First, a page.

Huge Space Rocks Are Hitting Earth Twice as Often as Before

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Huge rocks from outer space, or asteroids, fall from the sky more than they have in the past. But there is no need to worry.

A new study has shown that during the last 290 million years, large asteroids have crashed into Earth more than twice as often as in the 700 million years before. The journal Science published the study in January.

But, even with the highest accident rate, asteroids only hit the Earth every million or few million years.

The space agency of the United States, NASA, lists its observation of large space rocks that could hit the Earth. It does not show any major threat in the near future.

The biggest known risk is an asteroid 1.3 kilometers wide with a probability of 99.988 percent that it will miss the Earth when it passes in 861 years.

The scientist at the University of Toronto, Sara Mazrouei, led the study. She told the Associated Press that she is not worried about asteroids hitting the Earth because they are very rare events.

“It’s just a game of odds,” he said.

Mazrouei worked with researchers in Great Britain and the USA. UU In the study. Together they put together a list of the big brands that asteroids leave on planets and other objects, also known as impact craters.

The researchers observed impact craters on Earth and its moon that were more than 20 kilometers wide. A space rock 800 meters wide is needed to create such a large hole.

They also estimated the dates of the craters. The team had 29 craters that were less than 290 million years old. And they found nine of between 291 million years and 650 million years.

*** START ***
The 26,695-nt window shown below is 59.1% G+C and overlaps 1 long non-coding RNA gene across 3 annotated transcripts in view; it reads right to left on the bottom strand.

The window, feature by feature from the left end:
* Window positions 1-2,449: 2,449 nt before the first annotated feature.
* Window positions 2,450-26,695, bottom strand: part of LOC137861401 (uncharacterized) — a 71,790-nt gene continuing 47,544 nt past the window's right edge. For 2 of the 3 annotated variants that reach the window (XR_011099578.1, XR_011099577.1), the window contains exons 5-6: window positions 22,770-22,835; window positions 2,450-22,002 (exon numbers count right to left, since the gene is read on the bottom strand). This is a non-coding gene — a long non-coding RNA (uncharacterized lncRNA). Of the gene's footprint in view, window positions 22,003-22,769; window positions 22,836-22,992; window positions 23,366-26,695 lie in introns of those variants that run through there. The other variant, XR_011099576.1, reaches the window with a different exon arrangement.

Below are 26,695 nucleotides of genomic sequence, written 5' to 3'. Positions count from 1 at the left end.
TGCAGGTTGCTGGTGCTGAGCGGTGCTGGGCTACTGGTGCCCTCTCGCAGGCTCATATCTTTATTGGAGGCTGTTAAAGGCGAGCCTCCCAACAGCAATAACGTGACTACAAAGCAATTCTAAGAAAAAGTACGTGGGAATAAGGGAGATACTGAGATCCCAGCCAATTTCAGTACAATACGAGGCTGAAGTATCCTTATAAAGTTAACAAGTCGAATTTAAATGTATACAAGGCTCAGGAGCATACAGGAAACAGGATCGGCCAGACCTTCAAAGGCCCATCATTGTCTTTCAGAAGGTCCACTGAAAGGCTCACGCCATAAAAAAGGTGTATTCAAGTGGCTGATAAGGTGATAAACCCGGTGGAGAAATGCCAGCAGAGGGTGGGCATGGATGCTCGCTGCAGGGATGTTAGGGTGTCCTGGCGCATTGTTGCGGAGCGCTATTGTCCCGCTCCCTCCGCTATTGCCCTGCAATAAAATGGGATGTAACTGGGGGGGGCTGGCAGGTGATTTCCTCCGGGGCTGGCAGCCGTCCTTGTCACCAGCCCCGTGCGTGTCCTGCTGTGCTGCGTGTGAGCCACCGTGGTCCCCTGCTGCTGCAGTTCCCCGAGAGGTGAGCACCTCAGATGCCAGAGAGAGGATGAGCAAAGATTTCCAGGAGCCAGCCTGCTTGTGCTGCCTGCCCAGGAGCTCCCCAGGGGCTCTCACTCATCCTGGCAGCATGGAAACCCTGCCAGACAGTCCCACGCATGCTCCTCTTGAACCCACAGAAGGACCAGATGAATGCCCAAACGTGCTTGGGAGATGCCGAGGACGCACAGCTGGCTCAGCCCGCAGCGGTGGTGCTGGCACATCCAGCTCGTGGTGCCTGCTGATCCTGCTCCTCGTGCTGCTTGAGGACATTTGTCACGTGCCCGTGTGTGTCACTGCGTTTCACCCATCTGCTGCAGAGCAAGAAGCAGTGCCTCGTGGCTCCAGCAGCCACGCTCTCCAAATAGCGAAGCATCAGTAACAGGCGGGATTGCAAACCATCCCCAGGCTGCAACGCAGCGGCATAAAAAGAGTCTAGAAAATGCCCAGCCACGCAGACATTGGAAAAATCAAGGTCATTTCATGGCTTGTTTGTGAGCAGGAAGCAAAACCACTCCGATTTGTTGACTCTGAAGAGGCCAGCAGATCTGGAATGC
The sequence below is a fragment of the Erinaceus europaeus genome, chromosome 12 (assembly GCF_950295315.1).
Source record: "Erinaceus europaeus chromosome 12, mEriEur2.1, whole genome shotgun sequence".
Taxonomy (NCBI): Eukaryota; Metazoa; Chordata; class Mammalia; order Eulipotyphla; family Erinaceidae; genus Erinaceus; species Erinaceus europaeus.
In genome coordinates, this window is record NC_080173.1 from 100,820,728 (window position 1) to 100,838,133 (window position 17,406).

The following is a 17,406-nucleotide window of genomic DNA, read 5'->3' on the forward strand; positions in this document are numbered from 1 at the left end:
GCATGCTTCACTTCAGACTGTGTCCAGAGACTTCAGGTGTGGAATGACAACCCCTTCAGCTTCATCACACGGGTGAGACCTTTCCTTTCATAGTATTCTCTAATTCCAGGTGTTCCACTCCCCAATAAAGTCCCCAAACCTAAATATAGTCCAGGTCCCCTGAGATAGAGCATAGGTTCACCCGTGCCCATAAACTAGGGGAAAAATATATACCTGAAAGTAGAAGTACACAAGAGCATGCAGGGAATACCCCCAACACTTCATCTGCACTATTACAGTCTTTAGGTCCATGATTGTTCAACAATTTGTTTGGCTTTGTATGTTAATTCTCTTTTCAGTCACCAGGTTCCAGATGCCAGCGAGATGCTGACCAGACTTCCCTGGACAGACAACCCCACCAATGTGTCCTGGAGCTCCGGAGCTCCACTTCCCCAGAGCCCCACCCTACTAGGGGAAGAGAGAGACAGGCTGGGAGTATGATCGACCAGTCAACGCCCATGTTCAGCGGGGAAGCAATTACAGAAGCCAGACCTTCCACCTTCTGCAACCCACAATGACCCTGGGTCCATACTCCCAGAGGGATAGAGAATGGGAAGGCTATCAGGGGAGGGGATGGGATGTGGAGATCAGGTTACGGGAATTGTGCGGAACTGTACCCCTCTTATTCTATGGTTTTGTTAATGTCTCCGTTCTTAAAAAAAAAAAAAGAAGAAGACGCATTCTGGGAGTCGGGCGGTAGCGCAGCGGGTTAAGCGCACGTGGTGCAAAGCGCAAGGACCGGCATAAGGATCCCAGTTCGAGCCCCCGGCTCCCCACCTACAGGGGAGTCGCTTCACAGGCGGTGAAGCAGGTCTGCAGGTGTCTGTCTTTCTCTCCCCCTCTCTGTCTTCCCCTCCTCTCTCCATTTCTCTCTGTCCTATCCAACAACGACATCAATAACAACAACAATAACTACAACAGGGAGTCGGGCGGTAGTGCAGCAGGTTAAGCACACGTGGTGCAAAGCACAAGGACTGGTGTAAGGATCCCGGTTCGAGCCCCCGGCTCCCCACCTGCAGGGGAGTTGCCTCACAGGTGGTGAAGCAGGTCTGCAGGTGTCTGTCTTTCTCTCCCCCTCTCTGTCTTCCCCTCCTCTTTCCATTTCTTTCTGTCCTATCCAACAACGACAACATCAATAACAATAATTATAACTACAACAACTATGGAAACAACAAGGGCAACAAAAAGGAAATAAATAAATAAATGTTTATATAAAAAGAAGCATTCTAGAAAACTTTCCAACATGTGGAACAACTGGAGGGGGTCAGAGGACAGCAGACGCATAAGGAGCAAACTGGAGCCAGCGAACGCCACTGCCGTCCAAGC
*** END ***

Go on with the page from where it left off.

This mosaic image made from 12 PolyCam images collected on December 2, 2018 and provided by NASA shows the asteroid Bennu.
This mosaic image made from 12 PolyCam images collected on December 2, 2018 and provided by NASA shows the asteroid Bennu.

Rebecca Ghent, another scientist at the University of Toronto, also worked on the study. He noted that we can see relatively few large craters on the surface of the Earth because the planet is more than 70 percent of the oceans. In addition, the movement of large ice mountains, also known as glaciers, covered some of them.

The team estimated there were 260 space accidents on Earth in the last 290 million years. And that collision rate is 2.6 times more than the 700 million years prior to that date.

As the glaciers mostly covered older craters, scientists studied the craters on the moon to estimate the age of those between 650 million and one billion years on Earth. The moon is close enough to Earth to be on the same path as the asteroids and its craters last longer.

So, what happened almost 300 million years ago?

“Maybe an asteroid family broke in the asteroid belt,” Mazrouei suggested. The space rocks then went towards Earth and the moon, Ghent added. The planet then received a few more hits because it is a bigger target and has a greater severity.

Other scientists are divided over the team’s research. Earth scientist Jay Melosh of Purdue University said he found that the number of craters was too small to prove any important point. But Avi Loeb of Harvard University agreed with the team’s findings.

Modern humans may not have existed without great extinctions of space rocks, Loeb wrote in an email. Most scientists believe that dinosaurs and many other animals became extinct after a huge space rock crashed in Central America about 65 million years ago.

“This shows how arbitrary and fragile human life is,” he wrote.

I’m Pete Musto.

Seth Borenstein published this story for the Associated Press. Pete Musto adapted it for VOA Learning English. Hai Do was the editor. We want to hear from you. How concerned about the asteroid crashed? Write us in the comments section or on our Facebook page.

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